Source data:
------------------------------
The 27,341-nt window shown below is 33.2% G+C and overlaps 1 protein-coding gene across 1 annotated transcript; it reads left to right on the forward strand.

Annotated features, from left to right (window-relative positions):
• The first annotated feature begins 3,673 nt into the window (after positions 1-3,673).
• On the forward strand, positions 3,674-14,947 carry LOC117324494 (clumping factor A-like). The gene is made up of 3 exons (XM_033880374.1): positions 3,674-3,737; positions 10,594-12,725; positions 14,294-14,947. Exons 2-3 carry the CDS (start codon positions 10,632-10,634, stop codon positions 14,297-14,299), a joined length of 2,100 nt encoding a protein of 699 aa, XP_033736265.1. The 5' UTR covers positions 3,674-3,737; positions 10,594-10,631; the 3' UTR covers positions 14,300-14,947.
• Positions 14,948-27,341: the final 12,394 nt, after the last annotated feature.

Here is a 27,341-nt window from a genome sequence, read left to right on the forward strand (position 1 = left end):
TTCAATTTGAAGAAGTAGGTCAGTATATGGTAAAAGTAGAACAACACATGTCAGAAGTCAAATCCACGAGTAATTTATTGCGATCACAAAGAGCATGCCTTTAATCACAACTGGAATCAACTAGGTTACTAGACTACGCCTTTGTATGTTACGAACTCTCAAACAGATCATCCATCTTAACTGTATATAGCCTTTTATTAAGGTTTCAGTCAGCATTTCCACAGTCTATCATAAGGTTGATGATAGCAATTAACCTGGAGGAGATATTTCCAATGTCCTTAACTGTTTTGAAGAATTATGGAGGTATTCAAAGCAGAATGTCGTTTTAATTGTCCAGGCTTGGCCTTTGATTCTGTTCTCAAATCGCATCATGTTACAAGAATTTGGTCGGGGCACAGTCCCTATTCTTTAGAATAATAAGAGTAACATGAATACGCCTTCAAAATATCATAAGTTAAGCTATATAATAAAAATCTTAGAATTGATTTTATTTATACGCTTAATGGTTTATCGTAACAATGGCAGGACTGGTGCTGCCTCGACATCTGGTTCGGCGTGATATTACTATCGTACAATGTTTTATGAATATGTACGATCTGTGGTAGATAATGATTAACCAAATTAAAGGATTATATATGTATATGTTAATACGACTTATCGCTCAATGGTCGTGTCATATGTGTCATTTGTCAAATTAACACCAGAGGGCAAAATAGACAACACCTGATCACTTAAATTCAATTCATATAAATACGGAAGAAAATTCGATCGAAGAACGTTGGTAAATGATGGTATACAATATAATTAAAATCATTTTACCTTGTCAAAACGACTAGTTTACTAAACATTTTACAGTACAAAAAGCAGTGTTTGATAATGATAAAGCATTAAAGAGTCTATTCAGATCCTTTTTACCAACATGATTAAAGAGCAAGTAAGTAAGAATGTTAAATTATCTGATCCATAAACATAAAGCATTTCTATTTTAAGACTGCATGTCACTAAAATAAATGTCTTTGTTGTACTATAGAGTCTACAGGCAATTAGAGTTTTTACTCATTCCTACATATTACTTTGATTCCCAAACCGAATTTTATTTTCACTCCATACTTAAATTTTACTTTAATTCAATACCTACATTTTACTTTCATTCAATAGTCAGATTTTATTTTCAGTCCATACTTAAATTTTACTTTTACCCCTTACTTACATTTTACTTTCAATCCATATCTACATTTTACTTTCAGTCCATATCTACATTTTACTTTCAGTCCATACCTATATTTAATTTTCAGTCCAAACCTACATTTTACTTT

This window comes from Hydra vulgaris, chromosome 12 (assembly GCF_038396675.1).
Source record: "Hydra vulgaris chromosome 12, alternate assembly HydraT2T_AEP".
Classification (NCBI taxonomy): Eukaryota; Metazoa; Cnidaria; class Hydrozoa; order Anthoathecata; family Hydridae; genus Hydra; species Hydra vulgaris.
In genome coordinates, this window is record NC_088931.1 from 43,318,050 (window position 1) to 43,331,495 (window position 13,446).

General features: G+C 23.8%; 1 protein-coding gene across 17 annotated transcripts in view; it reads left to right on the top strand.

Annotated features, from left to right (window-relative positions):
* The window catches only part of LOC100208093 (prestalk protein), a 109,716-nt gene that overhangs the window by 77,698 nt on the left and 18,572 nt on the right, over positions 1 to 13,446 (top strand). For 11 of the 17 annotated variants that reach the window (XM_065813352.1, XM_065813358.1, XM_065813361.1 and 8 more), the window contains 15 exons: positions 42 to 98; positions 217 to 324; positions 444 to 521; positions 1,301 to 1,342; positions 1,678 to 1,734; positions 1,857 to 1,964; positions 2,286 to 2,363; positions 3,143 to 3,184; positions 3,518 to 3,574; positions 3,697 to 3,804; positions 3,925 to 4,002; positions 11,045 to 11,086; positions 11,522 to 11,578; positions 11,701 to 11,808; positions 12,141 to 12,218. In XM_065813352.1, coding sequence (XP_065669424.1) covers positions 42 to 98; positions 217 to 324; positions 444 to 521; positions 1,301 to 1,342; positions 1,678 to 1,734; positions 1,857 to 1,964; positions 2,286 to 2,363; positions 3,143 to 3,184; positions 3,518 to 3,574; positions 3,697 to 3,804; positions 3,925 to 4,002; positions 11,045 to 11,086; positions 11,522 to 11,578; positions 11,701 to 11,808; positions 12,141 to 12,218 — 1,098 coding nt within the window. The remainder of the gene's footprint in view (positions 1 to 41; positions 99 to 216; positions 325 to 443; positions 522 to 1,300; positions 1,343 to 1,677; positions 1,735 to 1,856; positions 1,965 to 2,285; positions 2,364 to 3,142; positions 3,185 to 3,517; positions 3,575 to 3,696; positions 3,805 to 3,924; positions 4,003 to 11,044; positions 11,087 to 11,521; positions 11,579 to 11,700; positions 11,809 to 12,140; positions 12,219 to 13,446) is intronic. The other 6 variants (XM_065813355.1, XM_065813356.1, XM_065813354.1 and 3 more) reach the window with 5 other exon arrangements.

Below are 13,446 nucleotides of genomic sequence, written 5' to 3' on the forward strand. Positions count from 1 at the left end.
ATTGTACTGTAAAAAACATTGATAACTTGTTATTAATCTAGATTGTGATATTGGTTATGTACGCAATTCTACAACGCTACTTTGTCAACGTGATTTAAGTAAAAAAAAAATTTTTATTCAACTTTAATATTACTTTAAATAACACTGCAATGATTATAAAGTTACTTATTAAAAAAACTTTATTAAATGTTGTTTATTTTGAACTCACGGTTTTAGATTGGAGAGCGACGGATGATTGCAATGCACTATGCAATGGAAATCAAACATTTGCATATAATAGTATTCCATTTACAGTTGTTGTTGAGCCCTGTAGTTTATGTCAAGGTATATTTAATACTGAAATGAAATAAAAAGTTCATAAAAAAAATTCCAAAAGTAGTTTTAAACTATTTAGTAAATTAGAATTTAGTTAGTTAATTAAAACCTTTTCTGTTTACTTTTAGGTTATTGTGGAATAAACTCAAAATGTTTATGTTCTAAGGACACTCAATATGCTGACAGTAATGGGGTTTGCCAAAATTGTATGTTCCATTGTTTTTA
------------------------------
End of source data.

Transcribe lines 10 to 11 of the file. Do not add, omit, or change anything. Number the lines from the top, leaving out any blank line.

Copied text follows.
Classification (NCBI taxonomy): Eukaryota; Metazoa; Cnidaria; class Hydrozoa; order Anthoathecata; family Hydridae; genus Hydra; species Hydra vulgaris.
In genome coordinates, this window is record NC_088931.1 from 43,318,050 (window position 1) to 43,331,495 (window position 13,446).